Among Jean Armour's possessions, was a cookery book: the Art of Cookery Made Plain and Easy, by Hannah Glasse, first published in London in 1747. We don't know how much Jean used this book, although I think we might safely assume that it was a gift from her husband, who was in the habit of buying books, especially second hand books, and might have picked this one up for her alongside his own treasured volumes.
We do know that Robert Burns had plain tastes. He preferred simple meals, simply cooked, and wasn't even very keen on puddings and pies. This could be deduced from his poem in praise of the haggis, in which he scorns complicated French cooking, but his wife herself tells us that he didn't like fancy stuff. Not for him the eighteenth century equivalent of the Burns Supper trifle in the shape of custards and syllabubs. Nevertheless, Jean - who had learned how to make sweet milk cheese, and who was a well brought up lass - may have been more interested in the art of cookery than her husband. I find myself wondering if she thumbed through her copy and occasionally experimented.
When I was researching The Jewel, my new novel about Jean, I bought a facsimile copy of Hannah Glasse. I've always been fascinated by old cookery books, ever since I came across an antiquarian book of recipes lurking somewhere on the stacks in Edinburgh University Library, back when I was a Mediaeval Studies student there. It struck me even then that it would be possible to try out some of the recipes, that the history of cooking might be an interesting field of study, more interesting than the Middle English with which I was wrestling. But this was the 1970s, and I was way ahead of my time. I filed it away in my head, intending to come back and look at it later. Of course I never did, but it's something I've always regretted.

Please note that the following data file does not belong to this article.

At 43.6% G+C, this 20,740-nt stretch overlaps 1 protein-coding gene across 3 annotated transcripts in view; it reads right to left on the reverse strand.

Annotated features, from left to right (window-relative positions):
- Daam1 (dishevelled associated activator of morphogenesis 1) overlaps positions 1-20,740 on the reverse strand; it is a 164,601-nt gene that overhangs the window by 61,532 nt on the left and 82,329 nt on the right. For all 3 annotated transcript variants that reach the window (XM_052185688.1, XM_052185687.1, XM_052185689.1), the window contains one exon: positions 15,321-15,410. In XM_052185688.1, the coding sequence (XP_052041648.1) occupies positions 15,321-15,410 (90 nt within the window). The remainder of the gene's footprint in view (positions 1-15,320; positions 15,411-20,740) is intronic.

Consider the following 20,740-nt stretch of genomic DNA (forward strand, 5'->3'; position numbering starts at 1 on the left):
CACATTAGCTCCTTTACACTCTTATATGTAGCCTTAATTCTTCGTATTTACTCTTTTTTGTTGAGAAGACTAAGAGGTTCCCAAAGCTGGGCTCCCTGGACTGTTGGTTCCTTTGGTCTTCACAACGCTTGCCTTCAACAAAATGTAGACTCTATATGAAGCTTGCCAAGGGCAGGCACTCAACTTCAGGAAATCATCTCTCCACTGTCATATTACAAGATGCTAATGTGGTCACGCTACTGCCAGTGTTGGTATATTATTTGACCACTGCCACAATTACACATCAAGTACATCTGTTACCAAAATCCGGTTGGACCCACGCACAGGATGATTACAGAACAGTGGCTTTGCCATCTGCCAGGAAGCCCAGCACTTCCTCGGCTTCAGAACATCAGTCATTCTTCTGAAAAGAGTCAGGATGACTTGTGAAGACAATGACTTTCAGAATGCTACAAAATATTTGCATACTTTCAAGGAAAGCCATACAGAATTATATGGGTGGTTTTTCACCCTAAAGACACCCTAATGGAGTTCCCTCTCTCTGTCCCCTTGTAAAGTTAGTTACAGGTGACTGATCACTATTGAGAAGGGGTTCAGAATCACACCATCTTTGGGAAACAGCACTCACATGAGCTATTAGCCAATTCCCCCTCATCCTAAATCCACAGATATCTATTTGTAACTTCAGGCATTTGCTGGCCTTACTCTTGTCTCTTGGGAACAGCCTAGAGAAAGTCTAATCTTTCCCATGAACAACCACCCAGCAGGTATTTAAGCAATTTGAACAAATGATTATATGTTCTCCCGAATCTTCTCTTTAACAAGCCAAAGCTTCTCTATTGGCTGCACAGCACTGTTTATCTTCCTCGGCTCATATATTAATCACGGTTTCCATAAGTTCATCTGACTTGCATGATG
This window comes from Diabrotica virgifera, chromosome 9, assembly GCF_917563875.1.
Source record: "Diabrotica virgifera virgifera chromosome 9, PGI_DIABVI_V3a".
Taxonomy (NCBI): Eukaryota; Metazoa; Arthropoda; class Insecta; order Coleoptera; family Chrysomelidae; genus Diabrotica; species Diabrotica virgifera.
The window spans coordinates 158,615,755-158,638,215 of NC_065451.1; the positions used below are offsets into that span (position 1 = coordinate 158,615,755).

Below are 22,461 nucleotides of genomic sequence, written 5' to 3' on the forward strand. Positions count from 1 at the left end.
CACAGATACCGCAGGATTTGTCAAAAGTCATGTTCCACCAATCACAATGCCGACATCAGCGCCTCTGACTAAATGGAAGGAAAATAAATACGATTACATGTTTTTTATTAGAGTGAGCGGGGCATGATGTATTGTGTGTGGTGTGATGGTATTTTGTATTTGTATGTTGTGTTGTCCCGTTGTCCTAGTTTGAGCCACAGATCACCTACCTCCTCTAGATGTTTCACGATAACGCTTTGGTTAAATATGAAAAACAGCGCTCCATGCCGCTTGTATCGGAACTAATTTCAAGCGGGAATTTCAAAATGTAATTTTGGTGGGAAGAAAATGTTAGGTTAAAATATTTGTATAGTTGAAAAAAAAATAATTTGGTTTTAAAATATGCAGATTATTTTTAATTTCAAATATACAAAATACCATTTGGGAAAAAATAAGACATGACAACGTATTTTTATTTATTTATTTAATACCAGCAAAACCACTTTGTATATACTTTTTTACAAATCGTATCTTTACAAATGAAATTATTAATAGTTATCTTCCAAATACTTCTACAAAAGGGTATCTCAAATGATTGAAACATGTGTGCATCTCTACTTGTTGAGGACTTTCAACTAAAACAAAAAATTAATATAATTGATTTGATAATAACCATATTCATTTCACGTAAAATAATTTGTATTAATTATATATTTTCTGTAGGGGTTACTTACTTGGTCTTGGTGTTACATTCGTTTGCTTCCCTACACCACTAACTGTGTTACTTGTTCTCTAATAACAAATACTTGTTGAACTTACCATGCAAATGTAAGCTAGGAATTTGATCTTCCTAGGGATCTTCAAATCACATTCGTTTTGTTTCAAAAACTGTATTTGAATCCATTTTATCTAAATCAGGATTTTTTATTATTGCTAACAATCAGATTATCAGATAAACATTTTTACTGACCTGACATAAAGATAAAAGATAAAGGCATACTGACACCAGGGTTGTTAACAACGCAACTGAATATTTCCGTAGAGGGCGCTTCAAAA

But back to Hannah Glasse. Among the many and varied recipes showing the housewife how to boil tongues and pigeons, how to roast tripe and how to make Scotch Barley Broth (I assume Rab wasn't averse to that one!) there are a great many enticing recipes for sweet puddings, including 'cherrie pies', custards, 'mackaroons' and little plum cakes and fine cheese cakes all of which sound delicious.
There are specimen menus, recipes for cider and other alcoholic beverages, but also for stewed calves' feet and eel soup for Lenten fare. (Not quite so delicious.)
One interesting recipe caught my eye:
'An approved method, practised by Mrs Dukely, the Queen's Tyre-Woman (I assume this refers to the queen's attire) to preserve Hair and make it grow thick.
Take one quart of white wine, put in one handful of rosemary flowers, half a pound of honey. Distill them together, then add a quarter of a pint of oil of sweet almonds, shake it very well together, put a little of it into a cup, warm it blood warm, rub it well on your head and comb it dry.'
All of which sounds pretty good to me, apart from a certain stickiness in the application. But there is no mention at all of washing it out. I suppose the hair would be nice and shiny and pretty thick, but the risk of attracting bees and wasps in season would probably outweigh the benefits of all that rosemary and sweet almond oil ...
Who among my readers is going to give it a try? I must admit, it does remind me, faintly, of those noxious mixtures I used to make when I was a child and try out on my patiently loving grandad. Just don't blame me if it takes you hours to get the oily stickiness out of your hair! It'll be all Hannah Glasse's fault. Or Mrs Dukely's.
Meanwhile, watch this space for more news of the Jewel, which is due to be published on 1st May this year.